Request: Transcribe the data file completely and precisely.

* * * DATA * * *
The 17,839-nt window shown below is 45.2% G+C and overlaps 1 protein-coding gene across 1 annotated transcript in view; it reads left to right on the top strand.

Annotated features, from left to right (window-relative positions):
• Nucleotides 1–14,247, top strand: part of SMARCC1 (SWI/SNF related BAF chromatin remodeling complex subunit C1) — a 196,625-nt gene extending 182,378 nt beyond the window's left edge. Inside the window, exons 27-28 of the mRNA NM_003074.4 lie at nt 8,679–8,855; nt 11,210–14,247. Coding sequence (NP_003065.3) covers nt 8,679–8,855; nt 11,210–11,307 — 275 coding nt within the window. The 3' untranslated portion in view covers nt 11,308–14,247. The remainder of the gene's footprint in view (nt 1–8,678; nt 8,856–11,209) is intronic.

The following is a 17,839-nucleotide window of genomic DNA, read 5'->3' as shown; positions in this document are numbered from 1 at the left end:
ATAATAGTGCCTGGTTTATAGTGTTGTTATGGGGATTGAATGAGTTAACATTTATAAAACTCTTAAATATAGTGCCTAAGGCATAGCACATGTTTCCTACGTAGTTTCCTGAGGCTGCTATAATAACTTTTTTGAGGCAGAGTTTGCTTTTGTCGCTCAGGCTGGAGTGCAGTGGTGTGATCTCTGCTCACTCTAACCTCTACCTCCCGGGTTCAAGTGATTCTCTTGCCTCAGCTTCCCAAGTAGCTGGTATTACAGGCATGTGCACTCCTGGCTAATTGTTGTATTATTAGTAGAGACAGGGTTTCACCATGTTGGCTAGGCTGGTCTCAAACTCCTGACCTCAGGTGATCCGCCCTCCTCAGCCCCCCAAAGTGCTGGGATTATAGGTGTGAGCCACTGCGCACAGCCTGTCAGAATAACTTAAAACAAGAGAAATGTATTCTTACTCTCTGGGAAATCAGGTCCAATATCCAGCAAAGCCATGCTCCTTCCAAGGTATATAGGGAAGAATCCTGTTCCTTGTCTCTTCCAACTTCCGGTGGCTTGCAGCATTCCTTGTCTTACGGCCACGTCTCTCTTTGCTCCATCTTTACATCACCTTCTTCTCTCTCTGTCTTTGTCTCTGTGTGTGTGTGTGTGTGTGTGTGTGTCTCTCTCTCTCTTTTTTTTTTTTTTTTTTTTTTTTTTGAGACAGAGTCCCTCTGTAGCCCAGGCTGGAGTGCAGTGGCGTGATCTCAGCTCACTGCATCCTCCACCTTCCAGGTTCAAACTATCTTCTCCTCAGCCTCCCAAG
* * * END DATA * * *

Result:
The 17,839-nt window shown below is 45.2% G+C and overlaps 1 protein-coding gene across 1 annotated transcript in view; it reads left to right on the top strand.

Annotated features, from left to right (window-relative positions):
• Nucleotides 1–14,247, top strand: part of SMARCC1 (SWI/SNF related BAF chromatin remodeling complex subunit C1) — a 196,625-nt gene extending 182,378 nt beyond the window's left edge. Inside the window, exons 27-28 of the mRNA NM_003074.4 lie at nt 8,679–8,855; nt 11,210–14,247. Coding sequence (NP_003065.3) covers nt 8,679–8,855; nt 11,210–11,307 — 275 coding nt within the window. The 3' untranslated portion in view covers nt 11,308–14,247. The remainder of the gene's footprint in view (nt 1–8,678; nt 8,856–11,209) is intronic.

The following is a 17,839-nucleotide window of genomic DNA, read 5'->3' as shown; positions in this document are numbered from 1 at the left end:
ATAATAGTGCCTGGTTTATAGTGTTGTTATGGGGATTGAATGAGTTAACATTTATAAAACTCTTAAATATAGTGCCTAAGGCATAGCACATGTTTCCTACGTAGTTTCCTGAGGCTGCTATAATAACTTTTTTGAGGCAGAGTTTGCTTTTGTCGCTCAGGCTGGAGTGCAGTGGTGTGATCTCTGCTCACTCTAACCTCTACCTCCCGGGTTCAAGTGATTCTCTTGCCTCAGCTTCCCAAGTAGCTGGTATTACAGGCATGTGCACTCCTGGCTAATTGTTGTATTATTAGTAGAGACAGGGTTTCACCATGTTGGCTAGGCTGGTCTCAAACTCCTGACCTCAGGTGATCCGCCCTCCTCAGCCCCCCAAAGTGCTGGGATTATAGGTGTGAGCCACTGCGCACAGCCTGTCAGAATAACTTAAAACAAGAGAAATGTATTCTTACTCTCTGGGAAATCAGGTCCAATATCCAGCAAAGCCATGCTCCTTCCAAGGTATATAGGGAAGAATCCTGTTCCTTGTCTCTTCCAACTTCCGGTGGCTTGCAGCATTCCTTGTCTTACGGCCACGTCTCTCTTTGCTCCATCTTTACATCACCTTCTTCTCTCTCTGTCTTTGTCTCTGTGTGTGTGTGTGTGTGTGTGTGTGTCTCTCTCTCTCTTTTTTTTTTTTTTTTTTTTTTTTTTGAGACAGAGTCCCTCTGTAGCCCAGGCTGGAGTGCAGTGGCGTGATCTCAGCTCACTGCATCCTCCACCTTCCAGGTTCAAACTATCTTCTCCTCAGCCTCCCAAG